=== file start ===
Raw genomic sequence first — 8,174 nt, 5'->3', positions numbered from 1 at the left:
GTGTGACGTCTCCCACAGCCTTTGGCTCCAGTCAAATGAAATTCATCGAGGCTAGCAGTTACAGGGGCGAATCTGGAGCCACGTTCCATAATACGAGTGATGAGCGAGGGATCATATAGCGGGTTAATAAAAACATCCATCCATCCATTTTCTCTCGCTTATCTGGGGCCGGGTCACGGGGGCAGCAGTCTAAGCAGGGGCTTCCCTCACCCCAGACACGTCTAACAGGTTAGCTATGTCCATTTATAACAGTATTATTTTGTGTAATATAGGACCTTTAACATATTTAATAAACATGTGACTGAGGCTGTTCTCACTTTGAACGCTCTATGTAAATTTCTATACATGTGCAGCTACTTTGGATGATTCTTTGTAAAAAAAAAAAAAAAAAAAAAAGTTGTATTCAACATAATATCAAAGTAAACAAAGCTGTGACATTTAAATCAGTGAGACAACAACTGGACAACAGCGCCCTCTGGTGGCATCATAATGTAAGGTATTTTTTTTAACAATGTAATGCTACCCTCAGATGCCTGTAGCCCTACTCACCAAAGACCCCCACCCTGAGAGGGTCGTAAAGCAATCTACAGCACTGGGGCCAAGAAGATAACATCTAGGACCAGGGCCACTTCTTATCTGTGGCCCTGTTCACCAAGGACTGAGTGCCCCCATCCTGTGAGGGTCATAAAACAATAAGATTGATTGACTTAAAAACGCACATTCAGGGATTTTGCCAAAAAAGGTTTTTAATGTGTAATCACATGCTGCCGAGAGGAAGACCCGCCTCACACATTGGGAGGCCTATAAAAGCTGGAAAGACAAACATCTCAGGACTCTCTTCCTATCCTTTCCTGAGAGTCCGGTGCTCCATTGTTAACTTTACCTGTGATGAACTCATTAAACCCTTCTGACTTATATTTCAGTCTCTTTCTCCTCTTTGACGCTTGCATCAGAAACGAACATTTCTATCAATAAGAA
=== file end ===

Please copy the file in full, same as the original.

Raw genomic sequence first — 8,174 nt, 5'->3', positions numbered from 1 at the left:
GTGTGACGTCTCCCACAGCCTTTGGCTCCAGTCAAATGAAATTCATCGAGGCTAGCAGTTACAGGGGCGAATCTGGAGCCACGTTCCATAATACGAGTGATGAGCGAGGGATCATATAGCGGGTTAATAAAAACATCCATCCATCCATTTTCTCTCGCTTATCTGGGGCCGGGTCACGGGGGCAGCAGTCTAAGCAGGGGCTTCCCTCACCCCAGACACGTCTAACAGGTTAGCTATGTCCATTTATAACAGTATTATTTTGTGTAATATAGGACCTTTAACATATTTAATAAACATGTGACTGAGGCTGTTCTCACTTTGAACGCTCTATGTAAATTTCTATACATGTGCAGCTACTTTGGATGATTCTTTGTAAAAAAAAAAAAAAAAAAAAAAGTTGTATTCAACATAATATCAAAGTAAACAAAGCTGTGACATTTAAATCAGTGAGACAACAACTGGACAACAGCGCCCTCTGGTGGCATCATAATGTAAGGTATTTTTTTTAACAATGTAATGCTACCCTCAGATGCCTGTAGCCCTACTCACCAAAGACCCCCACCCTGAGAGGGTCGTAAAGCAATCTACAGCACTGGGGCCAAGAAGATAACATCTAGGACCAGGGCCACTTCTTATCTGTGGCCCTGTTCACCAAGGACTGAGTGCCCCCATCCTGTGAGGGTCATAAAACAATAAGATTGATTGACTTAAAAACGCACATTCAGGGATTTTGCCAAAAAAGGTTTTTAATGTGTAATCACATGCTGCCGAGAGGAAGACCCGCCTCACACATTGGGAGGCCTATAAAAGCTGGAAAGACAAACATCTCAGGACTCTCTTCCTATCCTTTCCTGAGAGTCCGGTGCTCCATTGTTAACTTTACCTGTGATGAACTCATTAAACCCTTCTGACTTATATTTCAGTCTCTTTCTCCTCTTTGACGCTTGCATCAGAAACGAACATTTCTATCAATAAGAA